In 2016, the Georgia legislature enacted a law requiring “lactation consultants”—professionals who assist and counsel nursing mothers—to obtain a state-issued license to continue working in the field. To obtain that license, individuals, even those like the plaintiffs who had long been providing covered services, were obliged to take roughly two years of college courses, including credits in “cultural sensitivity or cultural anthropology” and complete more than 300 hours of supervised clinical work.
Previously, the legislature declined to pass a 2013 bill with the same effect after the state’s regulatory review council “unanimously recommended against passage.” It’s unclear what events in the succeeding three years impressed upon the legislature the compelling link between cultural anthropology and sound advice on breast-feeding. But with its 2016 regulation, Georgia joined a distinct minority of states.
Of course, taking a minority position on a policy issue does not itself make the decision unwise. Still, some like Mary Jackson, a Georgia woman with three decades of experience counseling nursing mothers, were naturally interested in the state’s reasons for barring them from their chosen profession pending completion of a byzantine course of study and supervision.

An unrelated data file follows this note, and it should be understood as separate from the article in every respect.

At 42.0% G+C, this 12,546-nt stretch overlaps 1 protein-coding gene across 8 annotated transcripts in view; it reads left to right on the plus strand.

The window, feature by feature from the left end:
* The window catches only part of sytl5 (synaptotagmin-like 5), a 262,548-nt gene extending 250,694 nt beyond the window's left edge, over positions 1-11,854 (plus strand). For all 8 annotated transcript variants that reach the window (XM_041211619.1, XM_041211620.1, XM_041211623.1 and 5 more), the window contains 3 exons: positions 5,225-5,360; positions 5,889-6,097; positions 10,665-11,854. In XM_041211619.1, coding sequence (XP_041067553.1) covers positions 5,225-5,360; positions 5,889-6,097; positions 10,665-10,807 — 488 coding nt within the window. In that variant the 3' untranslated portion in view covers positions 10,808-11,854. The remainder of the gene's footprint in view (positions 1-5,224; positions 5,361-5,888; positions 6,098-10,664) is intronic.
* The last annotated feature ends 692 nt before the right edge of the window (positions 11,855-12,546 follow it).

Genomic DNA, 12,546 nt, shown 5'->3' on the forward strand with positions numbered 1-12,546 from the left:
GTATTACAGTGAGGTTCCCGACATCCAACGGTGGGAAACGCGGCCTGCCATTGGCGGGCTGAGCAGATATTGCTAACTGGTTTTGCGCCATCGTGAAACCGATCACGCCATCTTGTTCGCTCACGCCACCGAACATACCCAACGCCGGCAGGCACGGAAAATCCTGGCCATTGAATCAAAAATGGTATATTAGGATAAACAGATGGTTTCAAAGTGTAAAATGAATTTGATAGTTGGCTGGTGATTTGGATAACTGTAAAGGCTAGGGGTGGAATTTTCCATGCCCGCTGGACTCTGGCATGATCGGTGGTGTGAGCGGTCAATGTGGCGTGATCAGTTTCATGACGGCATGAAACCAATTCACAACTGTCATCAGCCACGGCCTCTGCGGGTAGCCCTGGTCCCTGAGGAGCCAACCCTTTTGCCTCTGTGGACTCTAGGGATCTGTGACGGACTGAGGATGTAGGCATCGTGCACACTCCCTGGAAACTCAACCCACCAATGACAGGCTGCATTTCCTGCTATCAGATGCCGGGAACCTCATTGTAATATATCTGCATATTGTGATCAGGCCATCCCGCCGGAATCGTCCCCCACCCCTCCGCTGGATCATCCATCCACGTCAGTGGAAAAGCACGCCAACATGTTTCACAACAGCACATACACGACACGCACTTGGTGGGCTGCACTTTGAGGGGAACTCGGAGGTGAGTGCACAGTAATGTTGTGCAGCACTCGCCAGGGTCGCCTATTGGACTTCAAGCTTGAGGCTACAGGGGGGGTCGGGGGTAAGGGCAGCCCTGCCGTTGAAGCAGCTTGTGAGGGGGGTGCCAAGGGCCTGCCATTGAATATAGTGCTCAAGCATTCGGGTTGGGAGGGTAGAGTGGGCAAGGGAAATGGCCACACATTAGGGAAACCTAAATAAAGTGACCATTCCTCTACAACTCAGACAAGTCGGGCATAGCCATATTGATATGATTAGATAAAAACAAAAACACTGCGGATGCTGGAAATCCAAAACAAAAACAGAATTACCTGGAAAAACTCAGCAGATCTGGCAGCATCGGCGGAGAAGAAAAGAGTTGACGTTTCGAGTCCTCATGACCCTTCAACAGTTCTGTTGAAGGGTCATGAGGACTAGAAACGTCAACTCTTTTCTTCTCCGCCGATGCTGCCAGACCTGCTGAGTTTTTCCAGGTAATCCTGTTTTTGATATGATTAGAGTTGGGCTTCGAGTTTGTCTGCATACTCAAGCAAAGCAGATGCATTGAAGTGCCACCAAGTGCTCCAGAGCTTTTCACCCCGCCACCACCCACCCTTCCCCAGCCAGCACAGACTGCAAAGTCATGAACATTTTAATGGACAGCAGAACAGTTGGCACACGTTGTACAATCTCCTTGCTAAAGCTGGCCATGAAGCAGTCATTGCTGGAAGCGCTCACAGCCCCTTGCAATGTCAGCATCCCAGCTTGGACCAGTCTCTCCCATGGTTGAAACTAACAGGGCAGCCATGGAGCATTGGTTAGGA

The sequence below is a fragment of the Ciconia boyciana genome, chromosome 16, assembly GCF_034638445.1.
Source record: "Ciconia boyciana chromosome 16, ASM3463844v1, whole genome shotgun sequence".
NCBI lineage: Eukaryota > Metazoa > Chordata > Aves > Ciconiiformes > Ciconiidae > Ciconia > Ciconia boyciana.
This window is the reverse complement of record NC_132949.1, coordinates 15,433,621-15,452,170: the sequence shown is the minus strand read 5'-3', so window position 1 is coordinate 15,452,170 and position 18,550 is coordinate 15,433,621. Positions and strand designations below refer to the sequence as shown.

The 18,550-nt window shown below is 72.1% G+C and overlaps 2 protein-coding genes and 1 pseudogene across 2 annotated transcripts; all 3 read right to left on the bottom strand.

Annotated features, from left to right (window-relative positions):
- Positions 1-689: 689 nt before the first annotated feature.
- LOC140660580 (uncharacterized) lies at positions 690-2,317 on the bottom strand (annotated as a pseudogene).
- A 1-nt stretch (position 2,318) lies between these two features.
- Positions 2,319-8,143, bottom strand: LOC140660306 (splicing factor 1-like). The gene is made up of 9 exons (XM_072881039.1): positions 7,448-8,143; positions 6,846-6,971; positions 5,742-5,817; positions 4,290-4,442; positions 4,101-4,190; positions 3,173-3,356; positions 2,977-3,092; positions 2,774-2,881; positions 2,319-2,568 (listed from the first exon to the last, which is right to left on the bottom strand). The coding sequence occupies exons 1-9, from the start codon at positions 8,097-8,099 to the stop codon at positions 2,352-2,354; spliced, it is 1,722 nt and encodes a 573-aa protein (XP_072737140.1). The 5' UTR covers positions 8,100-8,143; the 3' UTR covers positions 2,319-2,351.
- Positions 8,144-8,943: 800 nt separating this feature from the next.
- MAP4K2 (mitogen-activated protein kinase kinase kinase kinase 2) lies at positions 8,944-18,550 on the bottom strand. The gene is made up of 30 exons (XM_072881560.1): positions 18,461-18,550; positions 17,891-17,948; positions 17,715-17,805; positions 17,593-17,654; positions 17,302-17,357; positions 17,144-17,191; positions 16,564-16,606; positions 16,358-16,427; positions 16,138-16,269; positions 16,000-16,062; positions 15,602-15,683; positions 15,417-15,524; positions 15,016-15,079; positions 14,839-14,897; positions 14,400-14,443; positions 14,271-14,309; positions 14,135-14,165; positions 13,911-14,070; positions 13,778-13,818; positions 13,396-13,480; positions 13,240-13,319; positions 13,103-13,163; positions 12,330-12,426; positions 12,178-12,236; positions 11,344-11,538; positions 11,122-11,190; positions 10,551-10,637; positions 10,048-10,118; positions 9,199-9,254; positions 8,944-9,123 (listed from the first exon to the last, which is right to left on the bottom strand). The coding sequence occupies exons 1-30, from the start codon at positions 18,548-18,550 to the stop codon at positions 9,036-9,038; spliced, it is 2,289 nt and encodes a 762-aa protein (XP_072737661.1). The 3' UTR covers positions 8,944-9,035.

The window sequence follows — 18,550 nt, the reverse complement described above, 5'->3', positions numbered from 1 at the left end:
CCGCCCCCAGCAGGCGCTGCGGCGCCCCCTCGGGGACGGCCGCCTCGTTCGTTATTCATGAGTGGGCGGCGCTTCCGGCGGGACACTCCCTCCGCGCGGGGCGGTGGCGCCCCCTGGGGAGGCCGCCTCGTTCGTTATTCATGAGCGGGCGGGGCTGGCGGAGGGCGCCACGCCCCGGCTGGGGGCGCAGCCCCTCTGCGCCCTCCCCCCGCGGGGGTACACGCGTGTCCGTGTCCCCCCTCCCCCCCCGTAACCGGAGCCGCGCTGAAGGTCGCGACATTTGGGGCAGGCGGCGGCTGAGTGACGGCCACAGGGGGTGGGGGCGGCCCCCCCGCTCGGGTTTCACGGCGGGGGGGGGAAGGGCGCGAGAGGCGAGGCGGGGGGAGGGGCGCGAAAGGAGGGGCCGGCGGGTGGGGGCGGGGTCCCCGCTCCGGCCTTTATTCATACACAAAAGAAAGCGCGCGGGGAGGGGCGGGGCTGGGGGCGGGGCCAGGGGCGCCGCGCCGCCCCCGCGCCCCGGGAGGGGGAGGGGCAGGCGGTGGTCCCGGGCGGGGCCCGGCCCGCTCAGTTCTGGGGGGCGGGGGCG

In 2018, Jackson filed suit against the Georgia secretary of state (first Brian Kemp, who is now governor; then Brad Raffensperger) challenging the law under the Georgia Constitution as a violation of her due process right to practice her profession. Jackson and her co-plaintiff were ably represented by attorneys from the Institute for Justice, which has long fought the expanding reach of professional licensure regimes.
The legislature responded with boilerplate. The law “protect[s] the health, safety, and welfare of the public,” it said. Had this been a federal case, that might have been the end of the matter. The U.S. Supreme Court has accepted that a law may be “needless” and “wasteful” while still qualifying as a rational economic regulation. And as the Georgia chief justice observed, Georgia recognizes public health, safety, and welfare as facially valid reasons for legislation. But that was not the end of the matter, because Georgia treated Jackson’s profession not merely as an economic interest to be rationalized away, but as an “inherent” right that the state could not haphazardly burden. So, the court performed a more searching review.